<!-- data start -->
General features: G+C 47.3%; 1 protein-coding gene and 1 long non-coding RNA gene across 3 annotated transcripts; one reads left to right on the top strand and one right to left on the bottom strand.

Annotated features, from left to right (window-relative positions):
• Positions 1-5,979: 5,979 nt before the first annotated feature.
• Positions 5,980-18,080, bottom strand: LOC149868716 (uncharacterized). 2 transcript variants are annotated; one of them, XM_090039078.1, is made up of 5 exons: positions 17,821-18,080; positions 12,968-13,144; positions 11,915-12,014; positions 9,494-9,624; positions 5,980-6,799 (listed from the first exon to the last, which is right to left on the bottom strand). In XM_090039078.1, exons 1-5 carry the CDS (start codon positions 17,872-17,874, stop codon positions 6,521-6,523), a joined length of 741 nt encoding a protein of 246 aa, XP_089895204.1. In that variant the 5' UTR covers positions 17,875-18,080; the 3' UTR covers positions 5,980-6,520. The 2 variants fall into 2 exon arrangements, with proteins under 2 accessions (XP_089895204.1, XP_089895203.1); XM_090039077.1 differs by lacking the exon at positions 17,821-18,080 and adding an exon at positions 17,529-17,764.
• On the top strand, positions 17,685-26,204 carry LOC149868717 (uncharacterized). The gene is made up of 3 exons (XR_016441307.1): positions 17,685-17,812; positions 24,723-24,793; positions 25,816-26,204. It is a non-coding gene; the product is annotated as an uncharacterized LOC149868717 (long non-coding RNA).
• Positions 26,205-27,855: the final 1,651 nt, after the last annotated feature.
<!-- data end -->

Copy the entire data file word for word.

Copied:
General features: G+C 47.3%; 1 protein-coding gene and 1 long non-coding RNA gene across 3 annotated transcripts; one reads left to right on the top strand and one right to left on the bottom strand.

Annotated features, from left to right (window-relative positions):
• Positions 1-5,979: 5,979 nt before the first annotated feature.
• Positions 5,980-18,080, bottom strand: LOC149868716 (uncharacterized). 2 transcript variants are annotated; one of them, XM_090039078.1, is made up of 5 exons: positions 17,821-18,080; positions 12,968-13,144; positions 11,915-12,014; positions 9,494-9,624; positions 5,980-6,799 (listed from the first exon to the last, which is right to left on the bottom strand). In XM_090039078.1, exons 1-5 carry the CDS (start codon positions 17,872-17,874, stop codon positions 6,521-6,523), a joined length of 741 nt encoding a protein of 246 aa, XP_089895204.1. In that variant the 5' UTR covers positions 17,875-18,080; the 3' UTR covers positions 5,980-6,520. The 2 variants fall into 2 exon arrangements, with proteins under 2 accessions (XP_089895204.1, XP_089895203.1); XM_090039077.1 differs by lacking the exon at positions 17,821-18,080 and adding an exon at positions 17,529-17,764.
• On the top strand, positions 17,685-26,204 carry LOC149868717 (uncharacterized). The gene is made up of 3 exons (XR_016441307.1): positions 17,685-17,812; positions 24,723-24,793; positions 25,816-26,204. It is a non-coding gene; the product is annotated as an uncharacterized LOC149868717 (long non-coding RNA).
• Positions 26,205-27,855: the final 1,651 nt, after the last annotated feature.